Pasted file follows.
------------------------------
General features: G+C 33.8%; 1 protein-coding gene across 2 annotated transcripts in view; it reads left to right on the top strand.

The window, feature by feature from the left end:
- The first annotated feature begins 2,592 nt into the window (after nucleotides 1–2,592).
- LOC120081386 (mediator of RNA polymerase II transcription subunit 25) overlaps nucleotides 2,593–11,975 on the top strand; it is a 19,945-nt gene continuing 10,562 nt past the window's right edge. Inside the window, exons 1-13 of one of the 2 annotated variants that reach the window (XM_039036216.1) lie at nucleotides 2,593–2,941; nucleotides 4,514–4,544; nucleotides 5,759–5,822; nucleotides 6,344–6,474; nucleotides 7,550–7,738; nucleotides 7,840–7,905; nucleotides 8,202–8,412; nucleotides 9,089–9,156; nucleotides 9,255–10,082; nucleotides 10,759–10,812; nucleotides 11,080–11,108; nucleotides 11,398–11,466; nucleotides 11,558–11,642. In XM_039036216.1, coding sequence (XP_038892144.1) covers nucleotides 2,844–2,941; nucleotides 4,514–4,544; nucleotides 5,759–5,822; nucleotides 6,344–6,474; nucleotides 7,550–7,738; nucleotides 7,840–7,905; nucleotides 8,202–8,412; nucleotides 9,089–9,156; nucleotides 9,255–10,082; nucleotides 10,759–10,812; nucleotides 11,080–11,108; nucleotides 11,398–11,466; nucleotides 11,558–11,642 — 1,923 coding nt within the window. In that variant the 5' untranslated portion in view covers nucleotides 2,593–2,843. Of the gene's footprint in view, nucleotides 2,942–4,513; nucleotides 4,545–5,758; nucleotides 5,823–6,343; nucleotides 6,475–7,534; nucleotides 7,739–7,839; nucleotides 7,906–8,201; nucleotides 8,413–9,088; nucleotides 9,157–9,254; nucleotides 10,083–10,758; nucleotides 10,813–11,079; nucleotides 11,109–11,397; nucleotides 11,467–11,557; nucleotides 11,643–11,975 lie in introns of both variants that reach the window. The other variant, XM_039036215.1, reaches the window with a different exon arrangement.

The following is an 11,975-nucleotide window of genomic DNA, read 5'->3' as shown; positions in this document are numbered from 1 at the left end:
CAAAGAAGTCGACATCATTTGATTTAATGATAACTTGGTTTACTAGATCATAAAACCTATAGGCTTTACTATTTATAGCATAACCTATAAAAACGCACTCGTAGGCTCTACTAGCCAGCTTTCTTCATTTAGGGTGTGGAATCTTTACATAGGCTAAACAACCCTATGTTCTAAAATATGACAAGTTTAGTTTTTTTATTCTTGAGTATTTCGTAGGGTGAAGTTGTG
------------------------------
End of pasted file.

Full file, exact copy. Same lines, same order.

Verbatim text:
General features: G+C 33.8%; 1 protein-coding gene across 2 annotated transcripts in view; it reads left to right on the top strand.

The window, feature by feature from the left end:
- The first annotated feature begins 2,592 nt into the window (after nucleotides 1–2,592).
- LOC120081386 (mediator of RNA polymerase II transcription subunit 25) overlaps nucleotides 2,593–11,975 on the top strand; it is a 19,945-nt gene continuing 10,562 nt past the window's right edge. Inside the window, exons 1-13 of one of the 2 annotated variants that reach the window (XM_039036216.1) lie at nucleotides 2,593–2,941; nucleotides 4,514–4,544; nucleotides 5,759–5,822; nucleotides 6,344–6,474; nucleotides 7,550–7,738; nucleotides 7,840–7,905; nucleotides 8,202–8,412; nucleotides 9,089–9,156; nucleotides 9,255–10,082; nucleotides 10,759–10,812; nucleotides 11,080–11,108; nucleotides 11,398–11,466; nucleotides 11,558–11,642. In XM_039036216.1, coding sequence (XP_038892144.1) covers nucleotides 2,844–2,941; nucleotides 4,514–4,544; nucleotides 5,759–5,822; nucleotides 6,344–6,474; nucleotides 7,550–7,738; nucleotides 7,840–7,905; nucleotides 8,202–8,412; nucleotides 9,089–9,156; nucleotides 9,255–10,082; nucleotides 10,759–10,812; nucleotides 11,080–11,108; nucleotides 11,398–11,466; nucleotides 11,558–11,642 — 1,923 coding nt within the window. In that variant the 5' untranslated portion in view covers nucleotides 2,593–2,843. Of the gene's footprint in view, nucleotides 2,942–4,513; nucleotides 4,545–5,758; nucleotides 5,823–6,343; nucleotides 6,475–7,534; nucleotides 7,739–7,839; nucleotides 7,906–8,201; nucleotides 8,413–9,088; nucleotides 9,157–9,254; nucleotides 10,083–10,758; nucleotides 10,813–11,079; nucleotides 11,109–11,397; nucleotides 11,467–11,557; nucleotides 11,643–11,975 lie in introns of both variants that reach the window. The other variant, XM_039036215.1, reaches the window with a different exon arrangement.

The following is an 11,975-nucleotide window of genomic DNA, read 5'->3' as shown; positions in this document are numbered from 1 at the left end:
CAAAGAAGTCGACATCATTTGATTTAATGATAACTTGGTTTACTAGATCATAAAACCTATAGGCTTTACTATTTATAGCATAACCTATAAAAACGCACTCGTAGGCTCTACTAGCCAGCTTTCTTCATTTAGGGTGTGGAATCTTTACATAGGCTAAACAACCCTATGTTCTAAAATATGACAAGTTTAGTTTTTTTATTCTTGAGTATTTCGTAGGGTGAAGTTGTG